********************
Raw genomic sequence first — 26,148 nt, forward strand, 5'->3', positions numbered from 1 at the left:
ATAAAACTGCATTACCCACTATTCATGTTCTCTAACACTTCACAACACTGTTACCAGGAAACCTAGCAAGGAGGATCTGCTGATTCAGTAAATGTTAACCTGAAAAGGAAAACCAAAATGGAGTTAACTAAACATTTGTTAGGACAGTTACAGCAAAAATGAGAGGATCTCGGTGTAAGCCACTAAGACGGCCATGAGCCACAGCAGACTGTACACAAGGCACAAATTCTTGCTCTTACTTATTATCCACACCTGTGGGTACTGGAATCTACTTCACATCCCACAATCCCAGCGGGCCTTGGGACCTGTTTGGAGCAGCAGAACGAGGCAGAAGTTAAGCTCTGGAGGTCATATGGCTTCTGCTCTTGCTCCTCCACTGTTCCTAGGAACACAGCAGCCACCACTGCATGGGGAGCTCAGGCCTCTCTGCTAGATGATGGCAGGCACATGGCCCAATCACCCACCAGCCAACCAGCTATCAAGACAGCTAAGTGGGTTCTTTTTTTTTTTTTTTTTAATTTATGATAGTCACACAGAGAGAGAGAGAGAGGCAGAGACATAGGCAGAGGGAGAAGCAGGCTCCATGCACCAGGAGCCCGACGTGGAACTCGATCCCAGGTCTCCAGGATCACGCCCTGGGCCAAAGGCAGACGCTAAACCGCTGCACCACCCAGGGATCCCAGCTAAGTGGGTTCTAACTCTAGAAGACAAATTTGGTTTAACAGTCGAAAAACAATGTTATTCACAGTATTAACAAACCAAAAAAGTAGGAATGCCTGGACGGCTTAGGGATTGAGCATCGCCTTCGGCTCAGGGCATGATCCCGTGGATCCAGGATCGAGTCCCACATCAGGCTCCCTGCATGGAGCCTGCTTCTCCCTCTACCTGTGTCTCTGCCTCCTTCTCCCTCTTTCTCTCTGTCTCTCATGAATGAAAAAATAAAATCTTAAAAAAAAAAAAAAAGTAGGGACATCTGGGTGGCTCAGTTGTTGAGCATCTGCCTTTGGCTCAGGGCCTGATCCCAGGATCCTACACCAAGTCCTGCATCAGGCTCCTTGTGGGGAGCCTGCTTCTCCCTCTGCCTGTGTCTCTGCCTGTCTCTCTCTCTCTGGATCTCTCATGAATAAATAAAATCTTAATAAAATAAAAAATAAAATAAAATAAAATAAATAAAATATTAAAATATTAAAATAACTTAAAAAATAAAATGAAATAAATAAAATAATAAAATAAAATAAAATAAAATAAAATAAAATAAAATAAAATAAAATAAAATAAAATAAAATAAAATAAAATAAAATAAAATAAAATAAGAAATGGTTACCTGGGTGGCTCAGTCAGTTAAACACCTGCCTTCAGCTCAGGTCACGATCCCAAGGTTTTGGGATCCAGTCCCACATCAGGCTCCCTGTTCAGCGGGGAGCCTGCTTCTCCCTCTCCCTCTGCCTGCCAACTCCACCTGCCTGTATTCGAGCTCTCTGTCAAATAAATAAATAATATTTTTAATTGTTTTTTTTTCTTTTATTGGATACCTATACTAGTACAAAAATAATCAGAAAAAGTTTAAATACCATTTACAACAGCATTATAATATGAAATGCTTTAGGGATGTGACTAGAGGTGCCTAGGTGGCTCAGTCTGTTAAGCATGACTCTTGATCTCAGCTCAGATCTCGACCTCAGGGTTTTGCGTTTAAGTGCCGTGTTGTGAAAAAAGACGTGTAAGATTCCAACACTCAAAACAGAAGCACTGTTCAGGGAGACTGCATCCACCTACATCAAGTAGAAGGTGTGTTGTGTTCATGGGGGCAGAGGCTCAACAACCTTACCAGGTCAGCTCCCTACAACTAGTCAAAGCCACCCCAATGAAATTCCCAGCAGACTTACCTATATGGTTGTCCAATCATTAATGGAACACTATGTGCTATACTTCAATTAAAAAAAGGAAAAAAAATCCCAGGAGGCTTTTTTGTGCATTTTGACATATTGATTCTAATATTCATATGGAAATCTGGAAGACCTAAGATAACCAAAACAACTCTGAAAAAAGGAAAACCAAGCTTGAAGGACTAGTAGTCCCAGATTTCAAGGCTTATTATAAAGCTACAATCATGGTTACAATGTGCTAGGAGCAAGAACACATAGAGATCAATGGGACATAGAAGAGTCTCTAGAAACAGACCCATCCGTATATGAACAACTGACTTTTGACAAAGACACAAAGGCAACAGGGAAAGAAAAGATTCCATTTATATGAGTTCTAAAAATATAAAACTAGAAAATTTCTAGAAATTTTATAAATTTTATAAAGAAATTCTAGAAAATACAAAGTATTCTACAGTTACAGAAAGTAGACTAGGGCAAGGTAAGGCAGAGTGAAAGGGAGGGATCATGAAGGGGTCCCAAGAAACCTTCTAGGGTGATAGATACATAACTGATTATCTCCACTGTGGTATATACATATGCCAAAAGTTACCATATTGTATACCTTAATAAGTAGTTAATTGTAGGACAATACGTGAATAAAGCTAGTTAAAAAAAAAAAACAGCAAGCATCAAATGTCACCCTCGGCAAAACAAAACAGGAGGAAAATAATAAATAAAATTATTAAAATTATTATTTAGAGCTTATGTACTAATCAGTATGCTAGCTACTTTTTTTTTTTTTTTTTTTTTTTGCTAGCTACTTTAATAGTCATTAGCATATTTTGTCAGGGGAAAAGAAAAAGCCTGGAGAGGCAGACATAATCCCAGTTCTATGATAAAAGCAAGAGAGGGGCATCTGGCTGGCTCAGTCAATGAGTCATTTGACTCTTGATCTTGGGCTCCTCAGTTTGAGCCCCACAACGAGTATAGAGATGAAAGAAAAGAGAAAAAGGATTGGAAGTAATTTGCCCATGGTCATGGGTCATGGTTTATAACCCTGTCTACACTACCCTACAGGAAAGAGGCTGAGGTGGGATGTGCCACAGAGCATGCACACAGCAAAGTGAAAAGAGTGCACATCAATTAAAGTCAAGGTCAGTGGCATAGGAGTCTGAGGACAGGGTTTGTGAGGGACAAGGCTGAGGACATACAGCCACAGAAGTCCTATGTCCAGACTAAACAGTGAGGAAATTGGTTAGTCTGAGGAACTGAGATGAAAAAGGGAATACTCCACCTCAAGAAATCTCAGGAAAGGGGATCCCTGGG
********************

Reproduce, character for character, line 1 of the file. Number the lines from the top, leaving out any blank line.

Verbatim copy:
Raw genomic sequence first — 26,148 nt, forward strand, 5'->3', positions numbered from 1 at the left: